In May, 2007, a pilot died in a paragliding accident during a maneuvers
clinic. She flew into high tension wires after increasing winds
prevented a return to the planned LZ.
This tragedy falls heaviest on the remaining spouse who apparently
watched it unfold while awaiting his turn aloft. It also weighed
heavily on the two highly experienced maneuvers coaches who were giving
the clinic. My heart goes out to these folks.
A relatively new pilot, with
about 50 flights, released from tow and was to be on the radio with her
maneuver's coach, a highly experienced aerobatic pilot who'd given many
dozens of these clinics. It would the coach's first time working this
pilot through her routine.
For some reason, the radios didn't work, in spite of a preflight check.
So the pilot started doing mild maneuvers on her own. While doing so,
the winds started to quickly increase. Eventually, she realized that
penetration was nil and the regular LZ would not work. So she
elected a downwind dash, over the dam, to try for a dry alternative.
According to a witness on the ground she was moving quickly when she
struck high tension wires and fell to her death. In all likelihood
she was planning a turn into the wind and simply did not see the wires.
That's not terribly surprising given how much focus her predicament was
commanding. We obviously can't say what her thought process was but this
is one highly plausible explanation.
Every precaution appeared to be in place. She was wearing a
back-protecting harness, a life preserver, a reserve and had a
successful radio check before flight.
This accident happened just one week after I finished my own clinic
with the same instructor and it hit me hard. We had our own experience with strong wind
and one pilot wound up landing off-site uneventfully. Plus, I've given a
clinic where a pilot perished in an non-clinic related accident. These
are pilots of passion, it makes for a quick kinship and takes the winds
out of your sails when tragedy strikes.
Does This Apply To Us?
What a shame and waste it would be to disregard this tragedy's
teaching because it's
free flight or because it's a clinic or any other reason. To be sure,
the motor grants us options but the underlying cause, even the primary
cause has much relevance. For one, there's a strong
possibility that the accident pilot never even saw the wires until it was too late.
When heading downwind everything happens quicker while the glider responds slower—the proverbial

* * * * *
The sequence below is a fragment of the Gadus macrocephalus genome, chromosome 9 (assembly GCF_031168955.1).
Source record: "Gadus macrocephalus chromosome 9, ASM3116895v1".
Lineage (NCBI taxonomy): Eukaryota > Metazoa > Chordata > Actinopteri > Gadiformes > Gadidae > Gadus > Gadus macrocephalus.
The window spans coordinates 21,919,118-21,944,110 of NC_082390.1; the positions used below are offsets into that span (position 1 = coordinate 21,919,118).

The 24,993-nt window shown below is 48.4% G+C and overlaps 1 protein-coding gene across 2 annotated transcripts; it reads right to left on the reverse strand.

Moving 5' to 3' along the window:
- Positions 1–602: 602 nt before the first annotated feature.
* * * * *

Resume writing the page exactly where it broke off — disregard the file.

downwind demon emerges. Yes, the airborne turn rate is the same but the
ground track turn radius is much larger. You'll have
less time, a lot less in stronger winds, for avoidance while headed downwind.
Besides diminished time, maneuvering will eat up
more distance to turn-avoid the obstacle than if you're going upwind.
This same result can happen to a powered pilot, especially one that's
Other lessons apply regarding options. This accident highlights the importance
of considering our options before we need them. Doing so will
free up precious attention to mind the other "gotchas" like powerlines. We can hardly
fault the pilot who, in this case, may not have been thinking about wind
since it's doubtful this small-scale effect was forecast. I suspect nobody even talked about the possibility. In fact,
when they launched, the wind was reportedly nearly calm although it had
recently changed. That also reminds us how a dramatic change in
wind over a fairly short time should send up warning flags—the atmosphere
is churning up potentially dangerous cocktails.
Our heart goes out the husband and family who most acutely felt this
tragic loss and also to the instructors and participants who must pick
up various pieces and carry on.
We who choose to live life life large must accept this
possibility. But we should never stop trying to make it safer while
preserving the fun. We can learn from those who pay this ultimate cost,
and hopefully save others from the same fate.
I recognize that mistakes like this could be my demise. They could be
anyone's demise in a mere moment of inattention. What a lesson. I will
hopefully let this lesson settle on my decision making. We all should.
A side note: I obviously don't
want my passion to consume me but, if something does happen: 1) know
that I'm incredibly glad to have popped out in a time and place that
allowed exploration of this primal desire to fly free and 2) if I do
meet my end flying know that such
freedom was worth the risk. Hopefully someone's behavior changes enough
themselves from a similar fate.